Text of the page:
The Crack in Space is fun, but not up to par with the best PKD offers. I don’t know if Dick really imagined that in 2080 American race relations wouldn’t have progressed beyond 1960s levels, but this really makes the novel feel more dated than his other works do. Also, the way that Americans dealt with the parallel universe was so simplistic and naïve that this was hard to swallow, but yet it’s so typical of PKD. Fans, who are used to his frenzied plots and other little writing quirks, are likely to just chuckle and let it go. In the end, though, there’s a beautiful ironic message. As Americans are dealing with race warfare, PKD shows us that, really, we’re all human after all.

Brilliance Audio, who is gradually producing all of Philip K. Dick’s novels in audio format, did another wonderful job with this one. Eric Dawe performs it superbly.

3 stars.

~Kat Hooper (2012)

The Crack in Space — (1966) Publisher: When a repairman accidentally discovers a parallel universe, everyone sees it as an opportunity, whether as a way to ease Earth’s overcrowding, set up a personal kingdom, or hide an inconvenient mistress. But when a civilization is found already living there, the people on this side of the crack are sent scrambling to discover their motives. Will these parallel humans come in peace, or are they just as corrupt and ill-intentioned as the people of this world?

SHARE:  facebooktwittergoogle_plusredditpinterestlinkedintumblrmail  FOLLOW:  facebooktwittergoogle_pluslinkedinrsstumblr

SANDY FERBER, on our staff since April 2014 (but hanging around here since November 2012), is a resident of Queens, New York and a product of that borough's finest institution of higher learning, Queens College. After a "misspent youth" of steady and incessant doses of Conan the Barbarian, Doc Savage and any and all forms of fantasy and sci-fi literature, Sandy has changed little in the four decades since. His favorite author these days is H. Rider Haggard, with whom he feels a strange kinship -- although Sandy is not English or a manored gentleman of the 19th century -- and his favorite reading matter consists of sci-fi, fantasy and horror... but of the period 1850-1960. Sandy is also a devoted buff of classic Hollywood and foreign films, and has reviewed extensively on the IMDb under the handle "ferbs54." Film Forum in Greenwich Village, indeed, is his second home, and Sandy at this time serves as the assistant vice president of the Louie Dumbrowski Fan Club....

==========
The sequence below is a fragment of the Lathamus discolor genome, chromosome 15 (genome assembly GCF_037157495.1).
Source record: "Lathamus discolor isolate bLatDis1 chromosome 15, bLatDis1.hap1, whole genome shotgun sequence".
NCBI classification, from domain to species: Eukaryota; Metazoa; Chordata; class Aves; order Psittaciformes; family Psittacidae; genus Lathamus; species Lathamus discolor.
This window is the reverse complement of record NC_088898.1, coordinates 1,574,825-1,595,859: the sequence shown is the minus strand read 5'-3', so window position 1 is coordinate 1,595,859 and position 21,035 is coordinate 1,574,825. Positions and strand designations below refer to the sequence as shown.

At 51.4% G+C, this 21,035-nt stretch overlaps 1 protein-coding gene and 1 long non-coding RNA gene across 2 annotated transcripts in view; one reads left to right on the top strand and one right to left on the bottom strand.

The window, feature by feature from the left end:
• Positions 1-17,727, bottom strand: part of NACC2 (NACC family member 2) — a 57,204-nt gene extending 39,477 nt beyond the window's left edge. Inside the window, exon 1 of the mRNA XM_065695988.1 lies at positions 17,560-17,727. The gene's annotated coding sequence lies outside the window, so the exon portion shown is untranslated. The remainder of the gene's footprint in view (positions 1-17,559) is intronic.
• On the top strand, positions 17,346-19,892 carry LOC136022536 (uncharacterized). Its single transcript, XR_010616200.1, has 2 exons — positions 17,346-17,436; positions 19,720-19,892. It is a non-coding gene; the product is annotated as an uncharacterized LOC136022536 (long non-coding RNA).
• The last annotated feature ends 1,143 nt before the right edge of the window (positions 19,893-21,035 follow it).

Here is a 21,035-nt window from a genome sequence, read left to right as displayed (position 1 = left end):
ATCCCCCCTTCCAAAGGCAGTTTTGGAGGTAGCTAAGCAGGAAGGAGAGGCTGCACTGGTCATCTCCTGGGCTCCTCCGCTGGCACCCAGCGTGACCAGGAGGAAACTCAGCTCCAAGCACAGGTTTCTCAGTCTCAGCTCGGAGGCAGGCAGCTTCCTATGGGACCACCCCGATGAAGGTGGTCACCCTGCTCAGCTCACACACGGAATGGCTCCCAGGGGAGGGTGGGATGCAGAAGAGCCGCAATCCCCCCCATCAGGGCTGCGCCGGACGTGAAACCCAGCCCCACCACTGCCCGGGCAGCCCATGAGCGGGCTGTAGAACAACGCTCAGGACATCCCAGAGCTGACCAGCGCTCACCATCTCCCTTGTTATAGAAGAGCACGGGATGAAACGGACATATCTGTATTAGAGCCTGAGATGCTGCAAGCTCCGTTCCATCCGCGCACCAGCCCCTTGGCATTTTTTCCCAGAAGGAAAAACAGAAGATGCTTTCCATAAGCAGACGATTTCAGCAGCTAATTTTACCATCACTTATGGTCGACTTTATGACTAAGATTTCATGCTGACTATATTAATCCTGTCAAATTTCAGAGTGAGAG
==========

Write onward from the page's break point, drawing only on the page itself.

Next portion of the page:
View all posts by

KAT HOOPER, who started this site in June 2007, earned a Ph.D. in neuroscience and psychology at Indiana University (Bloomington) and now teaches at the University of North Florida. When she reads fiction, she wants to encounter new ideas and lots of imagination. She wants to view the world in a different way. She wants to have her mind blown. She loves beautiful language and has no patience for dull prose, vapid romance, or cheesy dialogue. She prefers complex characterization, intriguing plots, and plenty of action. Favorite authors are Jack Vance, Robin Hobb, Kage Baker, William Gibson, Gene Wolfe, Richard Matheson, and C.S. Lewis.

View all posts by


  1. “Also, the way that Americans dealt with the parallel universe was so simplistic and naïve that this was hard to swallow”
    I always find it odd in PKD books the way people tend to take weird sci-fi happenings in their stride and pretty much every character is capable of deep philisophical discussions. But then I like reading about characters like that so I don’t let a little thing like lack of realism spoil my enjoyment!

    I haven’t read this one or any new PKD in a while. Think I need to delve back in!

  2. I feel the same way, Kieran. If we know it’s what to expect from PKD, we excuse it. New readers may not be so forgiving. Personally, I enjoy the bizarreness, or else I wouldn’t read him.

  3. I think it’s fascinating that PKD was so prescient about social changes, and that many of them featured in this book happened so much earlier than he could have predicted.

Leave a Reply

Your email address will not be published. Required fields are marked *